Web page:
April 12th, 2017

How to do the Publishing Hokey Pokey

I’m assuming pretty much everyone out there has either done the hokey pokey or been amused by a group of kids doing the hokey pokey at some point in their lives. It’s one of those rights of passage and some of us are unfortunate lucky enough to get to experience it over and over.

You put your right hand in,
You put your right hand out,
You put your right hand in,
And you shake it all about,

You do the hokey pokey
and you turn yourself around
That what it's all about.

The other day I was chatting with a non-writing friend about my upcoming book launch and the various things writers do as part of the “job” of being an author. Mid-discussion it suddenly dawned on me ... I’m doing the writer equivalent of the hokey pokey.

Stay with me, folks …

“You put your right hand in” … designing your website

This is the place many of us start. It’s the safest of the “establishing your platform” checklist items. And one of the easiest (although if you’re left-handed this and the next item would probably be switched for you).

For those just starting, it’s hard to think what to put up there. But here’s a little incentive for ya … years ago, an agent contacted me because she stumbled across my website and loved the description of my WIP. It wasn’t anywhere near ready but a year later when it was, she remembered me and promptly requested the full. Okay, so it’s a long-shot that an agent will find you like this, but hey, it can happen. And even if that scenario doesn’t play out, an agent will be looking at your website when (not if) they’re interested in you and your book!

Then, of course, is the connection with readers. I love getting emails from people who’ve read my book and then checked out my website to learn more about me.

“You put your left hand in” … blogging

For some, this is a no-brainer. For others, it’s a tough slog up a muddy hill in slippery shoes. Blogging is like doing anything with my left hand. Hard. I struggle more with writing blog posts than with writing novels. Every. Single. Time.

I put my blogging hand in, take it out, whine a bit, rewrite a lot, wine whine some more, then under threat from Laura, post it, and that’s what it’s all about. With a bit of luck, my posts are helpful and/or interesting (amusing?) to others, but after all the whining and complaining, I almost always walk away having learned a little something about myself.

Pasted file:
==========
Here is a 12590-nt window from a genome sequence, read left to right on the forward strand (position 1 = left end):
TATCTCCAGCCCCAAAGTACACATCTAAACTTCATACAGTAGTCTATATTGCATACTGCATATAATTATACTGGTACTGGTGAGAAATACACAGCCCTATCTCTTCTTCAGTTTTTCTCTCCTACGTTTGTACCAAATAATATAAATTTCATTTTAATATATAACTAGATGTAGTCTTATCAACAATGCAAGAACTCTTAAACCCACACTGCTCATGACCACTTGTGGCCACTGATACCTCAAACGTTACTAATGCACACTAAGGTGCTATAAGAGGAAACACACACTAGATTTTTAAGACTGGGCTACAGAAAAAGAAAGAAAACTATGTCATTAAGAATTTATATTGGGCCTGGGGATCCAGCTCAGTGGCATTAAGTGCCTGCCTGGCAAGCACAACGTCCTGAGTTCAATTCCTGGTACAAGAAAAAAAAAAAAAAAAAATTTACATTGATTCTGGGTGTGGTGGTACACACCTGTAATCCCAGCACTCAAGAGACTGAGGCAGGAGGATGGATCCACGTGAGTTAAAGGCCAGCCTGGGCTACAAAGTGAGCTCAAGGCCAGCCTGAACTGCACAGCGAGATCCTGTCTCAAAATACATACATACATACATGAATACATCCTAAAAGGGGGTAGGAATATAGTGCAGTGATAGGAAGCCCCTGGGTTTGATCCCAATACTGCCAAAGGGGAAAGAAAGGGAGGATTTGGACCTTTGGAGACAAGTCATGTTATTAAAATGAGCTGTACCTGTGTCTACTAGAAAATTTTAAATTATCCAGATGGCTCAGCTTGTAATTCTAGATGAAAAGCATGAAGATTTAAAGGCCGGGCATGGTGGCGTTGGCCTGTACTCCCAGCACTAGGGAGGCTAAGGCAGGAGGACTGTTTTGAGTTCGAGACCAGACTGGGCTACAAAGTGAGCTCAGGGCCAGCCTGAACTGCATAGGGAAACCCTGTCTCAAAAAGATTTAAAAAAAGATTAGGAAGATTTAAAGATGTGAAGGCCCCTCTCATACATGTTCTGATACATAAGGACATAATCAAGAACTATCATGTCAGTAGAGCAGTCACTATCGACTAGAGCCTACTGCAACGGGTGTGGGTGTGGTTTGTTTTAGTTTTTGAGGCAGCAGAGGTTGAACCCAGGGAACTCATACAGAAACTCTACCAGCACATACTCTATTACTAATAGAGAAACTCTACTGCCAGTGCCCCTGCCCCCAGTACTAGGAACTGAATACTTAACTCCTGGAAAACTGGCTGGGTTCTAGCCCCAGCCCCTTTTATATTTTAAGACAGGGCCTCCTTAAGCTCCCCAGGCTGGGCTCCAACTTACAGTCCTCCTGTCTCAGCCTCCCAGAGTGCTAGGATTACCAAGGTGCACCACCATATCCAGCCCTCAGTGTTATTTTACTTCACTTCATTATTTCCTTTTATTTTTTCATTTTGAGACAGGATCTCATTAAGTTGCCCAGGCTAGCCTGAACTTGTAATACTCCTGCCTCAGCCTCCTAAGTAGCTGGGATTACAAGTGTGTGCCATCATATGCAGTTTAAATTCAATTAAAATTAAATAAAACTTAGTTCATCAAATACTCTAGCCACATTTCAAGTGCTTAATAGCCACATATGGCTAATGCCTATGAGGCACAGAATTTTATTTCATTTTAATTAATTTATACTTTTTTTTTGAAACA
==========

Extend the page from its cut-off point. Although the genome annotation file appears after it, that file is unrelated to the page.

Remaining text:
I can’t promise that you’ll learn something from doing the hokey pokey (except maybe what body parts don’t move as easily as they used to), but I’m pretty sure you will from blogging.

“You put your right foot in” … joining Twitter

I joined the Twitter party when everyone told me that’s where I had to be. I still stick my foot in the middle every so often, but I always feel off balance and promptly put my foot back down and step away. It’s just not a natural fit for me. I know a lot of folks who can’t live without their Twitter.

The message here is to try. And remember to step back before you fall and embarrass yourself. J

“You put your left foot in” … joining Instagram

It took a while to finally jump in with my Instagram foot. It seemed like something more appropriate for my kid. But now that I’m in, I’m having fun shaking it around, maybe because I feel more balanced and that gives me the confidence to shake harder.

It’s quick but it makes me think. And since I’m a visual person, this appeals to me more than Twitter.

“You put your head in” … setting up Pinterest boards

Pinterest is one of those places that if you’re not careful, you can lose your head and an entire week (or more; definitely more). The more you shake, the more you find and holy cow, how much fun is that?!

I’m still getting my bearings about me but I have boards for each of my books and have started ones for various other interests.  

“You put your butt in” … entering the world of Facebook

Does anyone else feel ridiculously exposed on Facebook? Kinda like when your bum is out there for all to see? Yeah, that’s what Facebook does to me.

But it’s also one of the best places to “meet” other authors and readers and it’s the social media hangout I spend the most time in. My author Facebook page is still fairly new and there’s still quite a bit of cross over between what I post on my personal page, but I’m getting there. Despite being a reluctant troll, I feel more comfortable here than most of the other platform spots which means I do way more shaking over here (luckily for my followers, I’m not posting videos).

“You put your whole self in” … promoting your book

The closer we get to May 2, the more people want to hear about my book. I love talking books and writing, but talking about MY book makes me sweat. But here’s what I’ve learned, to play the publishing hokey pokey successfully, I HAVE to put my whole self in – there’s no skipping this step.

Yesterday, I was at a Barnes & Noble buying something for my son (okay, okay, and for myself) and got into a discussion with their senior bookseller (actually, my son ratted me out as a writer; I’m still a nervous novice). She was delightful and generous and so very excited, and I left the store with a bag of ideas (and books).